Under the nom de plume Eloisa James, Fordham English professor Mary Bly has watched her latest romance novel, The Ugly Duchess (Avon/HarperCollins, 2012), tie for the number four spot on The New York Times Best Sellers List. And there’s more. Bly, that is to say, James, has also been invited to speak just before Nobel Prize winner Mario Vargas Llosa at the National Book Festival on the National Mall in Washington D.C. this Saturday, September 22.
With Llosa in the audience, Saturday’s event promises to merge Bly’s Shakespearean “high-brow” scholarship with James’s “mass-market” appeal. Last week, in The Washington Post, Bly mused about the challenges of her dual identity, where James’s wardrobe of “pink and, on occasion, sequins” contrasts with that of Bly’s “prim red glasses and tweedy coats.” But it was James who received the invitation to speak in D.C. “This is a little like a soap opera star being invited to present the Gielgud Award,” she writes here.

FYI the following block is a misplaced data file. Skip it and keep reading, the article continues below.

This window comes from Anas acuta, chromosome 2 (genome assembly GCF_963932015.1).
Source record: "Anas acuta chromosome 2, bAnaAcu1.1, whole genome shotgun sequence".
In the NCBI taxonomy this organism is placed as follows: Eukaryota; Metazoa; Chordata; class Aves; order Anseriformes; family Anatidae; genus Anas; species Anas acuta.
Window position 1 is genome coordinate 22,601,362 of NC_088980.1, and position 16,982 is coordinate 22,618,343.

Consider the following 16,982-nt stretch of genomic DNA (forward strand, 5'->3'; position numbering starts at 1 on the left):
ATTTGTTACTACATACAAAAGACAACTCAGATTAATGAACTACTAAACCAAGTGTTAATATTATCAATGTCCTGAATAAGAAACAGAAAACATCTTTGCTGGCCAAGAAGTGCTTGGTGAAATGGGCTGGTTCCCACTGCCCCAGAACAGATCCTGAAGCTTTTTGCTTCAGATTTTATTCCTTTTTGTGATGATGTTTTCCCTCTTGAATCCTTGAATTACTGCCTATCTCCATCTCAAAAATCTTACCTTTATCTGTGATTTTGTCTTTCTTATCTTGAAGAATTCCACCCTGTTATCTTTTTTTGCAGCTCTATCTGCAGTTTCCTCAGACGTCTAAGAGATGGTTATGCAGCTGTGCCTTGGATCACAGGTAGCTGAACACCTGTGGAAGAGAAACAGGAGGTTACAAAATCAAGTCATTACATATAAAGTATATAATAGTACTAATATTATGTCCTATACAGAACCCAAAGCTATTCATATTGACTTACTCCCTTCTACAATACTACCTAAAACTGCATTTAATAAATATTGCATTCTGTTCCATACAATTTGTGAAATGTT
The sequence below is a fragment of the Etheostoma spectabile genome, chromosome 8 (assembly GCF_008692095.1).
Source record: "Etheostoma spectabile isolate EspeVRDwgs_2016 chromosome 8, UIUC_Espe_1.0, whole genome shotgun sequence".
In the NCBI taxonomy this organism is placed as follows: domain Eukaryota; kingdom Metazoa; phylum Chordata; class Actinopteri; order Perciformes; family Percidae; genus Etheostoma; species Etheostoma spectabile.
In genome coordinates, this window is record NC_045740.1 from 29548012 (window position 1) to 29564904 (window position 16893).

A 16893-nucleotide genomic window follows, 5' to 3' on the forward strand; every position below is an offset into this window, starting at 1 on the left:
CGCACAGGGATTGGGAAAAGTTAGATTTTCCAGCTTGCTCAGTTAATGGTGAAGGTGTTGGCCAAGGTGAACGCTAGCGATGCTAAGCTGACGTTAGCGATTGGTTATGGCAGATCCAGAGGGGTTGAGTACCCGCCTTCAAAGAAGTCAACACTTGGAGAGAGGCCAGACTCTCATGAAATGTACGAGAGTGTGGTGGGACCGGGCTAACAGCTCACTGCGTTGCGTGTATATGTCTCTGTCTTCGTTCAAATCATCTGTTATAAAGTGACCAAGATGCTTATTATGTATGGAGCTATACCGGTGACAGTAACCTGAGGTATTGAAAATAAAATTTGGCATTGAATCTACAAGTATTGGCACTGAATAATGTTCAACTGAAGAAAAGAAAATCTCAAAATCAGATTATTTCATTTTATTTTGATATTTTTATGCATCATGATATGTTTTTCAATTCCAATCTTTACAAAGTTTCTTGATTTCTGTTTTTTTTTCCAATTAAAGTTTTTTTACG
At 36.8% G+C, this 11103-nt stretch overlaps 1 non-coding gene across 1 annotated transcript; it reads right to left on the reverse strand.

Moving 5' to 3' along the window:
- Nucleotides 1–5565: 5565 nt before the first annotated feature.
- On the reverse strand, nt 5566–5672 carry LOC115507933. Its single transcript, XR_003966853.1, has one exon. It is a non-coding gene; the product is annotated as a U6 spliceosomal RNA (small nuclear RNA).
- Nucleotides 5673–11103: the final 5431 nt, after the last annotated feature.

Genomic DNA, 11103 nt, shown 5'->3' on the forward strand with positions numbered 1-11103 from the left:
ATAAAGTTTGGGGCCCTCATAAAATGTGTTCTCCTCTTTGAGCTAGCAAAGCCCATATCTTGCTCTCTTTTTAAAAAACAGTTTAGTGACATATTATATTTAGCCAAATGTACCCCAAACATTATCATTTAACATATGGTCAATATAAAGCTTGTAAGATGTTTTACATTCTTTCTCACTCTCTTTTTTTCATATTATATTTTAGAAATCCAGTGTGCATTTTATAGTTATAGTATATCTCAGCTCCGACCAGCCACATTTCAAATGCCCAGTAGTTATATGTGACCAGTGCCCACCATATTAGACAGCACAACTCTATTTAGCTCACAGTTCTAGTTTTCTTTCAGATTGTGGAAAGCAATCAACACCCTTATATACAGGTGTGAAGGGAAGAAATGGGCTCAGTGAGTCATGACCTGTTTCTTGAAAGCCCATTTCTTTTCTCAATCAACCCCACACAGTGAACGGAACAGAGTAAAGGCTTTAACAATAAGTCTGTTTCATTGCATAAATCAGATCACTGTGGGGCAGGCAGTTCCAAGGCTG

It’s not the first time that the author’s dueling worlds have intersected. Just this past spring James’s Paris in Love (Random House, 2012) dealt with Bly’s very real world diagnosis of breast cancer. In spite of its non-fiction subject matter, Bly wrote the book as James. That book spent three weeks on Times bestseller list.